Mosque gains Council approval

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Penrith Councillors have thrown their support behind a development application to build a prayer hall in Kemps Creek in a display of solidarity with Penrith’s minority groups. 

Council received the application earlier this year for the prayer hall, to be located on a property along Mamre Road, Kemps Creek.

The majority of Councillors were greatly supportive of the proposal, saying that it would meet the needs of the community and that it is a complying development.

“Penrith is a very welcoming community and our role as council is not to tell people how they should practice their religion,” said Cr Karen McKeown.

Cr John Thain agreed: “This is a complying development and we should remember what Rev Neil Checkley said in his prayer this evening about being a welcoming city.”

But Cr Marcus Cornish was opposed to the prayer hall, which will be used to observe Islamic religous events such as Muharram and Ramadan, saying it would set a precedent that could eventually change the demographic of Penrith.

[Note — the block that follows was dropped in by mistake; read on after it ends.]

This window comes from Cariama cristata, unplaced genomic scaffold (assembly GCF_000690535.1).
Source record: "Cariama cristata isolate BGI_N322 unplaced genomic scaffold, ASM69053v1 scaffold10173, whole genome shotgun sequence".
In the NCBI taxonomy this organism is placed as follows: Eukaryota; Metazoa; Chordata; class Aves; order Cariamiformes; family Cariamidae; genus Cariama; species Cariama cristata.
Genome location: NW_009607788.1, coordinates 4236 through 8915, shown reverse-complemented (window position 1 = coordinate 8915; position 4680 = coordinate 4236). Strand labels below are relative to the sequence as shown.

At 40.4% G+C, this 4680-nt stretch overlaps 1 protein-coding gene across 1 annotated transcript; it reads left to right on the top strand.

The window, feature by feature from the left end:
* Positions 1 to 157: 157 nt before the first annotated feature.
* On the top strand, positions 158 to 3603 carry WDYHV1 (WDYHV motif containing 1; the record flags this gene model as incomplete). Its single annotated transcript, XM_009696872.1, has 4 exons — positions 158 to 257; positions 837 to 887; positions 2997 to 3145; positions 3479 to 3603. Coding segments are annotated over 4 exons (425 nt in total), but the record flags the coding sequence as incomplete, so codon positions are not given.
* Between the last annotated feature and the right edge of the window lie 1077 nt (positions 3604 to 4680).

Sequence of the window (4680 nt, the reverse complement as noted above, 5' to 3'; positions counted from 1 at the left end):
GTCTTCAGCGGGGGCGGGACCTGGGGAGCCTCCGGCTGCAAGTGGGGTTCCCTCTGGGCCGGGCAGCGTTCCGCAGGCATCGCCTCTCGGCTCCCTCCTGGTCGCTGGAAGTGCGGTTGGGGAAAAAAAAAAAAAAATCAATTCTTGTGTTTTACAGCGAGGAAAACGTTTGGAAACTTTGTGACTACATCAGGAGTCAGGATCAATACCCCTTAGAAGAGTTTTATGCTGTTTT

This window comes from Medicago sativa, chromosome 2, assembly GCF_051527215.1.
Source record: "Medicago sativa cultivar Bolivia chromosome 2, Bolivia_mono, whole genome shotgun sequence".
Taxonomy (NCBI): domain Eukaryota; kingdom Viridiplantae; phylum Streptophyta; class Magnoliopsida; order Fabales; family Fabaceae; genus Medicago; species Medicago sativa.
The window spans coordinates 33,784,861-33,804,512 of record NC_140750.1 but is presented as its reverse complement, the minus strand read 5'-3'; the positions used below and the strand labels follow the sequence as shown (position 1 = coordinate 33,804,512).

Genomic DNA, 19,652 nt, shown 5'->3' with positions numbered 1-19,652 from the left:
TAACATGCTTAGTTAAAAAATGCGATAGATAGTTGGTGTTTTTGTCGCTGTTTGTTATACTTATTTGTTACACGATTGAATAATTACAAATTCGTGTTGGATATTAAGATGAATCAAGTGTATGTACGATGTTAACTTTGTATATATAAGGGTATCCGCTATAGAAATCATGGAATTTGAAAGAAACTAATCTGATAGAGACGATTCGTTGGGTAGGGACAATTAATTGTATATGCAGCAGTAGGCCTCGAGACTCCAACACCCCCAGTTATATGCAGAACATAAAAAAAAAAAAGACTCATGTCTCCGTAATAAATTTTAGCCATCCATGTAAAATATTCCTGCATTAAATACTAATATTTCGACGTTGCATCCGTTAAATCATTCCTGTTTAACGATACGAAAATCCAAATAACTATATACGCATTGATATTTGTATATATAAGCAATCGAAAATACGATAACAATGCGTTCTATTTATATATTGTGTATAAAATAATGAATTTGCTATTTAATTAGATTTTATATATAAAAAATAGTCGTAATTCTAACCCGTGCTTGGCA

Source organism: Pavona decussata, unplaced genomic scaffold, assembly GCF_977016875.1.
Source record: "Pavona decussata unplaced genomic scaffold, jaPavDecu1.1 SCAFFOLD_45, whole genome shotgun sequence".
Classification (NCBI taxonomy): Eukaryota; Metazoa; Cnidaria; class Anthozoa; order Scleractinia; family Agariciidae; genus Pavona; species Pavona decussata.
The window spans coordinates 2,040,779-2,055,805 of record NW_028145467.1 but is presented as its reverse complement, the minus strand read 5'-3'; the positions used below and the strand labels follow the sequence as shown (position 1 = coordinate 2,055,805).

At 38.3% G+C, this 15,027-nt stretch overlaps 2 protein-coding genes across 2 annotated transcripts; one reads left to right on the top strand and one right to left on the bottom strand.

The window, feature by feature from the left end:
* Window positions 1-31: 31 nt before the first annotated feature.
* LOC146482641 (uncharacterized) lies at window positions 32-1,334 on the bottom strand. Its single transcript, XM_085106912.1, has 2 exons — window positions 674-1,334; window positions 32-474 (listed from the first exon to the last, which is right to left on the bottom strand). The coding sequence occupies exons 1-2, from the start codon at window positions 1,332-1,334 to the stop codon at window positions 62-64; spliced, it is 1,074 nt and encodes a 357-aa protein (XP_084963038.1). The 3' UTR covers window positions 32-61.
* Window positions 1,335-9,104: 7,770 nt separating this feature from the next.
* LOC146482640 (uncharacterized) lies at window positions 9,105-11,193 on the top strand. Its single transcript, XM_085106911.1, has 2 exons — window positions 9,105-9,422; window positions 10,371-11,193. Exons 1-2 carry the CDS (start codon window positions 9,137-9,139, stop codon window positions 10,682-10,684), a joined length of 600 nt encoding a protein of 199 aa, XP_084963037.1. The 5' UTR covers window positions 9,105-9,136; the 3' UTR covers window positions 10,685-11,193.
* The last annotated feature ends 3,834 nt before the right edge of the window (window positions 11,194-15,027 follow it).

“I grew up in Auburn and it used to be just like Penrith… now it is in the news for all the wrong reasons,” he said.

“I stand by my election promise to oppose any development application for a mosque to be built in Penrith.”

Cr Michelle Tormey said that the prayer hall would be a great addition to the community.

“Settlement Services International (SSI) who are contracted by the Department of Immigration and Border Protection to provide immediate settlement support to Humanitarian entrants currently refer newly arrived Humanitarian entrants to both Penrith and Blue Mountains LGA’s as they are part of the designated settlement areas,” she said.

“Recently Council’s Multicultural Liaison Officer was asked to present information to a group of Syrian, Iraqi and Iranian humanitarian entrants on the benefits of settling further west as suburbs closer to Sydney like Fairfield, Auburn and Blacktown do not have affordable housing available.

“The largest language group settling in Penrith over the past 8 years is Arabic speaking people from Iran, Iraq, Sudan and Afghanistan.”

Cr Kevin Crameri did not support the application on the grounds that it could impact a local creek and land zoned E2 Environment.

The prayer hall was passed by Councillors with an applause coming from the public gallery.

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